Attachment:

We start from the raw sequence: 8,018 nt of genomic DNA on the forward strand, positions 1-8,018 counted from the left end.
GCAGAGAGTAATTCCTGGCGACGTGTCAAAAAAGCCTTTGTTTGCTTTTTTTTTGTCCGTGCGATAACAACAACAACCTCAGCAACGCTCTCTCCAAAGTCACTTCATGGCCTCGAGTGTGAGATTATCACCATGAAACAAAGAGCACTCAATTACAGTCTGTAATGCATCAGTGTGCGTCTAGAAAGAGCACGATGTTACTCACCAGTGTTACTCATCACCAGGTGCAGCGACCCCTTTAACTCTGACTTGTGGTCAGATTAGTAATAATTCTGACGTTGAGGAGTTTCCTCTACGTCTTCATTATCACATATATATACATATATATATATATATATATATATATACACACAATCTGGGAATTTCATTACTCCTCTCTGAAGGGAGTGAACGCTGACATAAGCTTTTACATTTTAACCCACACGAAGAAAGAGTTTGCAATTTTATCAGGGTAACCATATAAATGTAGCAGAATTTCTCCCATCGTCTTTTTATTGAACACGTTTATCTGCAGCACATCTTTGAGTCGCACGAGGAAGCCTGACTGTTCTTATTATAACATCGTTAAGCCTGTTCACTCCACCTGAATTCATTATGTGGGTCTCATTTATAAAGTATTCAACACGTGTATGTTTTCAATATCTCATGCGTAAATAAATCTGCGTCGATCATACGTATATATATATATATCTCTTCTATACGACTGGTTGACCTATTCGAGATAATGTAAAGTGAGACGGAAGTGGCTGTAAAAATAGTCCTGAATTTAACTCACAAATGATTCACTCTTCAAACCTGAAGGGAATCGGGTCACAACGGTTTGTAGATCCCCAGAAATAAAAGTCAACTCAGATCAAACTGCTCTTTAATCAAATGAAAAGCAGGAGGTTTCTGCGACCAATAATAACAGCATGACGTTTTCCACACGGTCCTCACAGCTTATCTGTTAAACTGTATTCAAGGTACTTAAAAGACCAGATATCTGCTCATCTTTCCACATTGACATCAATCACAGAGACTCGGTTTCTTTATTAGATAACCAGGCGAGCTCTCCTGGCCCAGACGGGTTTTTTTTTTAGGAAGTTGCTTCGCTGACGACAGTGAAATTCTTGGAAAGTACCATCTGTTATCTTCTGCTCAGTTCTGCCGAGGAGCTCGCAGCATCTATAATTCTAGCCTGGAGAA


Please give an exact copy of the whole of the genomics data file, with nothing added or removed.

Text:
We start from the raw sequence: 8,018 nt of genomic DNA on the forward strand, positions 1-8,018 counted from the left end.
GCAGAGAGTAATTCCTGGCGACGTGTCAAAAAAGCCTTTGTTTGCTTTTTTTTTGTCCGTGCGATAACAACAACAACCTCAGCAACGCTCTCTCCAAAGTCACTTCATGGCCTCGAGTGTGAGATTATCACCATGAAACAAAGAGCACTCAATTACAGTCTGTAATGCATCAGTGTGCGTCTAGAAAGAGCACGATGTTACTCACCAGTGTTACTCATCACCAGGTGCAGCGACCCCTTTAACTCTGACTTGTGGTCAGATTAGTAATAATTCTGACGTTGAGGAGTTTCCTCTACGTCTTCATTATCACATATATATACATATATATATATATATATATATATATACACACAATCTGGGAATTTCATTACTCCTCTCTGAAGGGAGTGAACGCTGACATAAGCTTTTACATTTTAACCCACACGAAGAAAGAGTTTGCAATTTTATCAGGGTAACCATATAAATGTAGCAGAATTTCTCCCATCGTCTTTTTATTGAACACGTTTATCTGCAGCACATCTTTGAGTCGCACGAGGAAGCCTGACTGTTCTTATTATAACATCGTTAAGCCTGTTCACTCCACCTGAATTCATTATGTGGGTCTCATTTATAAAGTATTCAACACGTGTATGTTTTCAATATCTCATGCGTAAATAAATCTGCGTCGATCATACGTATATATATATATATCTCTTCTATACGACTGGTTGACCTATTCGAGATAATGTAAAGTGAGACGGAAGTGGCTGTAAAAATAGTCCTGAATTTAACTCACAAATGATTCACTCTTCAAACCTGAAGGGAATCGGGTCACAACGGTTTGTAGATCCCCAGAAATAAAAGTCAACTCAGATCAAACTGCTCTTTAATCAAATGAAAAGCAGGAGGTTTCTGCGACCAATAATAACAGCATGACGTTTTCCACACGGTCCTCACAGCTTATCTGTTAAACTGTATTCAAGGTACTTAAAAGACCAGATATCTGCTCATCTTTCCACATTGACATCAATCACAGAGACTCGGTTTCTTTATTAGATAACCAGGCGAGCTCTCCTGGCCCAGACGGGTTTTTTTTTTAGGAAGTTGCTTCGCTGACGACAGTGAAATTCTTGGAAAGTACCATCTGTTATCTTCTGCTCAGTTCTGCCGAGGAGCTCGCAGCATCTATAATTCTAGCCTGGAGAA